By incorporating neurodiversity design principles into our design processes, we can create more inclusive and accessible products, services, and environments that accommodate a wider range of human needs and experiences.
The resources provided by a system that is focused on neurodiversity can help us gain a better understanding of the challenges faced by neurodivergent individuals, such as sensory overload, difficulties with communication, social interaction, learning and information processing. With this knowledge, we can develop design solutions that are more inclusive and considerate of these needs.
In my opinion, neurodiversity is an important aspect of the diversity and inclusion aspect and one that's often overlooked while designing. By using a neurodiversity design system in your daily design work , we can create products and services that are more welcoming and accessible to a wider range of people.
One resource that I find use full is this one. This website provides a range of useful tools, including color contrast checkers, font readability tools, and guides on designing for individuals with specific neurological profiles such as dyslexia and ADHD. The site also includes case studies and articles with insights from experts in the field. Worth a read!
When you are designing your next product website or app, try to incorporate elements of neurodiversity into your design process. This will not only make your products more accessible and inclusive, but it can also lead to better overall designs, resulting in a positive user experience for everyone.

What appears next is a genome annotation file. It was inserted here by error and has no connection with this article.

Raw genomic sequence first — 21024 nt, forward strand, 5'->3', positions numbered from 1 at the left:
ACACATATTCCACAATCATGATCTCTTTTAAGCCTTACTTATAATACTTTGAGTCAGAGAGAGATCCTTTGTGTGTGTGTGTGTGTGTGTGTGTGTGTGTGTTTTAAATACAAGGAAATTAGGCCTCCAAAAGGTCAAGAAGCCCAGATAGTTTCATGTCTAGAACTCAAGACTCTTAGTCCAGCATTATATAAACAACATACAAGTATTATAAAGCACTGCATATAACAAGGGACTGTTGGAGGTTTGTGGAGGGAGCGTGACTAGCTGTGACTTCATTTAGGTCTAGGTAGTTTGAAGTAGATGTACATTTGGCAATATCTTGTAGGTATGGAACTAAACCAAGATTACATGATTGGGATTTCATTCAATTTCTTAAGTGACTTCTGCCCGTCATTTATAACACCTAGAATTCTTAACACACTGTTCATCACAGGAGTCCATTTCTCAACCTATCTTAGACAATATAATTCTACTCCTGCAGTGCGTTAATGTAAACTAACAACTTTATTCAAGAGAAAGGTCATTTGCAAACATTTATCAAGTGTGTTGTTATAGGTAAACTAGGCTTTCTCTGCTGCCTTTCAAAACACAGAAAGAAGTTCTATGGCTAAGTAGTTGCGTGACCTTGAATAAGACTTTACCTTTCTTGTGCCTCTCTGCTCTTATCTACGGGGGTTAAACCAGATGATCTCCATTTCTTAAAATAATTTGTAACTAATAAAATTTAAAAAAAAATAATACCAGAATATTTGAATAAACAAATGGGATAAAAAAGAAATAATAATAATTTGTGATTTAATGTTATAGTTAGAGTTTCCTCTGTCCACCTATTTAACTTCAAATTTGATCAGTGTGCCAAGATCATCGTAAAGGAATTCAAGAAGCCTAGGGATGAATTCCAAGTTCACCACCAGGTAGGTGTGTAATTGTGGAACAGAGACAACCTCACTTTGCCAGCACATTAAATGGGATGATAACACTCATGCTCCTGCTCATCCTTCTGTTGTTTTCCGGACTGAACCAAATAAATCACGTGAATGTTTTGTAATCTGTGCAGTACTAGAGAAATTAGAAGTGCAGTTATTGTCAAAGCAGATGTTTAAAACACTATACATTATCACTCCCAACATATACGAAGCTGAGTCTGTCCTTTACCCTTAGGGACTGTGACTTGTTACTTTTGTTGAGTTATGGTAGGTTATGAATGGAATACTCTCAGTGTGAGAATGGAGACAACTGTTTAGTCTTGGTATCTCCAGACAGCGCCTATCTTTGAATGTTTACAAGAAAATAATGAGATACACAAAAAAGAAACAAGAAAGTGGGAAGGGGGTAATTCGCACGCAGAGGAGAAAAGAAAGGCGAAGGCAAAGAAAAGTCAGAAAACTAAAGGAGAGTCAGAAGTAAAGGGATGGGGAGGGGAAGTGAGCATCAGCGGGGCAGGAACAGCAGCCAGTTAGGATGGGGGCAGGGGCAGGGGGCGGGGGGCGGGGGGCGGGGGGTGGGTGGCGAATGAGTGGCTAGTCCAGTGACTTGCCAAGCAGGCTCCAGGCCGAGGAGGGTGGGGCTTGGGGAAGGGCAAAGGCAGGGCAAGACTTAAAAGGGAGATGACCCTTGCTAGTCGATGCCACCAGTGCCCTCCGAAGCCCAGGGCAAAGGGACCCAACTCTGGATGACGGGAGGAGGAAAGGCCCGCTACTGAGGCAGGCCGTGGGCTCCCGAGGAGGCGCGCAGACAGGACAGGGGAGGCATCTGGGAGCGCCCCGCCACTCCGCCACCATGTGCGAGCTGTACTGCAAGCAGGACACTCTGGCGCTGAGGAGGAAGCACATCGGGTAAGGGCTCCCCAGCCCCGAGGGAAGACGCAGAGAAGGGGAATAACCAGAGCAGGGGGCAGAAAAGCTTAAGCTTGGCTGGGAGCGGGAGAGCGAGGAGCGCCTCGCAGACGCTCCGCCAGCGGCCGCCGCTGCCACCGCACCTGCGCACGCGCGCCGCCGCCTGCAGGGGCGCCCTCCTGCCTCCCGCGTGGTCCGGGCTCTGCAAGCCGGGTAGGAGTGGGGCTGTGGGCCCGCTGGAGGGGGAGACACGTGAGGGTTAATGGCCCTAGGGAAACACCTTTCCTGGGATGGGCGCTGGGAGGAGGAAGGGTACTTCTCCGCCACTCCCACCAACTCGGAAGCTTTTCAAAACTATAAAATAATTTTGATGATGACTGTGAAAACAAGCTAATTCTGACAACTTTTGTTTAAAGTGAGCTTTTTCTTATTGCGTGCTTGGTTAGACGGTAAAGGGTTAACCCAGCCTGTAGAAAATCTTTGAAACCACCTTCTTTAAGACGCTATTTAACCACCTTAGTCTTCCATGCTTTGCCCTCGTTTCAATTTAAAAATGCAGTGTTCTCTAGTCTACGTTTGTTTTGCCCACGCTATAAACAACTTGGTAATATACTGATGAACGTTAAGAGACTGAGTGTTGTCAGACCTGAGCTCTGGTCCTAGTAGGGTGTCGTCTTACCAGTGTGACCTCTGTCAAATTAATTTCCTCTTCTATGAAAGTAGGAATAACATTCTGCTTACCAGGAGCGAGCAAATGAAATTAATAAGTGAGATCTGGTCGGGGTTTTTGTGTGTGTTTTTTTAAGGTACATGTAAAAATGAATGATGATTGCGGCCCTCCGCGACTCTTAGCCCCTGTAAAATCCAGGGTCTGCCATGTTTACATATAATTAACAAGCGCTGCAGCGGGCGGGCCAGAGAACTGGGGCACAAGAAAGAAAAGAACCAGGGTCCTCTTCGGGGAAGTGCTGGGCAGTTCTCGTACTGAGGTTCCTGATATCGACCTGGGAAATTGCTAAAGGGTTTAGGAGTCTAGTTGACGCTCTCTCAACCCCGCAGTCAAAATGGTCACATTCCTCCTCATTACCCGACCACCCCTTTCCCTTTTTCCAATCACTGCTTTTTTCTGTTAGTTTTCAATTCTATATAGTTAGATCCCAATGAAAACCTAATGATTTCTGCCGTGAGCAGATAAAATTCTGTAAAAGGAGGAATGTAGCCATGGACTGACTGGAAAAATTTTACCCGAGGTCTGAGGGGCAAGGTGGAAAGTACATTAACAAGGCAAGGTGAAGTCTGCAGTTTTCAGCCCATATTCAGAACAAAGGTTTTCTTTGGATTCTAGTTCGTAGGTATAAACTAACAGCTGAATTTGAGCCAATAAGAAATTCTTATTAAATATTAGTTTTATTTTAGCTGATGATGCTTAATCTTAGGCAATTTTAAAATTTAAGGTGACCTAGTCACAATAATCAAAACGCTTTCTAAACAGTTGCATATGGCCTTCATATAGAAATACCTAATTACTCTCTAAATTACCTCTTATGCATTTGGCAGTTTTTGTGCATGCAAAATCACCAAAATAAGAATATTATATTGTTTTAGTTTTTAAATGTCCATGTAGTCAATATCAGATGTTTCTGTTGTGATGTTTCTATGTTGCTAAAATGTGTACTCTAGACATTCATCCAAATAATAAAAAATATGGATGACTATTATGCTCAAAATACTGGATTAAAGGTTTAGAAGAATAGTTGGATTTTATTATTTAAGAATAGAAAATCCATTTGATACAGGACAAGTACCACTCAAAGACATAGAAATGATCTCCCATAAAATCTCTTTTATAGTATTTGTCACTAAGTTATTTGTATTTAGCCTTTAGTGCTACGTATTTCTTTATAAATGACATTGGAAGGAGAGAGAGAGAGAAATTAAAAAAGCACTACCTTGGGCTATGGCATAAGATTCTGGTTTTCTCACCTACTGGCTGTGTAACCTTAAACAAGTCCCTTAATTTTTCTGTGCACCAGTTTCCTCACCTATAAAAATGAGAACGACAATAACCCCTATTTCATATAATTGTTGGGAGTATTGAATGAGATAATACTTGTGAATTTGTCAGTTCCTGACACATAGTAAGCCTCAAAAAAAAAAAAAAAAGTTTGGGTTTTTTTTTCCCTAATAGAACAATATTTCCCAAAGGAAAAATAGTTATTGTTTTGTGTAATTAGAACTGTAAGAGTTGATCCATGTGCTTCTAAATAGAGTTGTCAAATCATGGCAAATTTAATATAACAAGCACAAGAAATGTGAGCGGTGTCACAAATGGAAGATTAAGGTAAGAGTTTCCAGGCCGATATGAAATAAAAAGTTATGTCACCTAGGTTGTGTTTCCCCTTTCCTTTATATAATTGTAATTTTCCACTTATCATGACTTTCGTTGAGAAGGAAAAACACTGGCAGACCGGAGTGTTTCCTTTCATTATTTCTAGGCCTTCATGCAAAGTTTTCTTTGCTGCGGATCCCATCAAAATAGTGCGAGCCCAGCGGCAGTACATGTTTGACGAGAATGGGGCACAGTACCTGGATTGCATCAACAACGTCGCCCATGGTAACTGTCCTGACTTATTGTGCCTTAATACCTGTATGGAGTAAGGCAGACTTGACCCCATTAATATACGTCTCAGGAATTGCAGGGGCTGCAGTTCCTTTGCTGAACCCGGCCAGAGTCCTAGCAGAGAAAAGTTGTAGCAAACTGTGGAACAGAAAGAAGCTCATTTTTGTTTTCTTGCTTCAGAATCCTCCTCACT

Written by Martijn van der Does
Use this AI tool to create recipes with what's left in your fridge.
Testing out runwayml GEN-1.
Learn something new about accessibility with short and solid posts.
AI for interface design. This is getting wild.
Create a colour palette from a prompt.
An open-source LLM based research assistant that allows you to have a conversation with a research paper.
Use AI to generate avatar animations.
Abel and Cole introduces eco-labels for fruit and vegetables that details supply chain impacts
To reduce food waste, these two supermarkets have come up with some nice initiatives.
McDonald's Strikes Solar Deal to Power US Supply Chain.
Love & Nudes develops life-like breast cancer screening bras.
Barack Obama: How I Approach the Toughest Decisions.
The new identity of 7up aims to capture the brand essence better and reflects the growing trend in flattening and simplifying brands' graphical styles. What do you think? We like it!
If you're enjoying HUMAN, feel free to share it with your friends and colleagues. We’re always happy to welcome new readers! If we’ve left you wanting more Wonderland, be sure to check out our latest work, follow us on Instagram, or have a read through the previous editions of HUMAN. Thanks the WONDERLAND Team.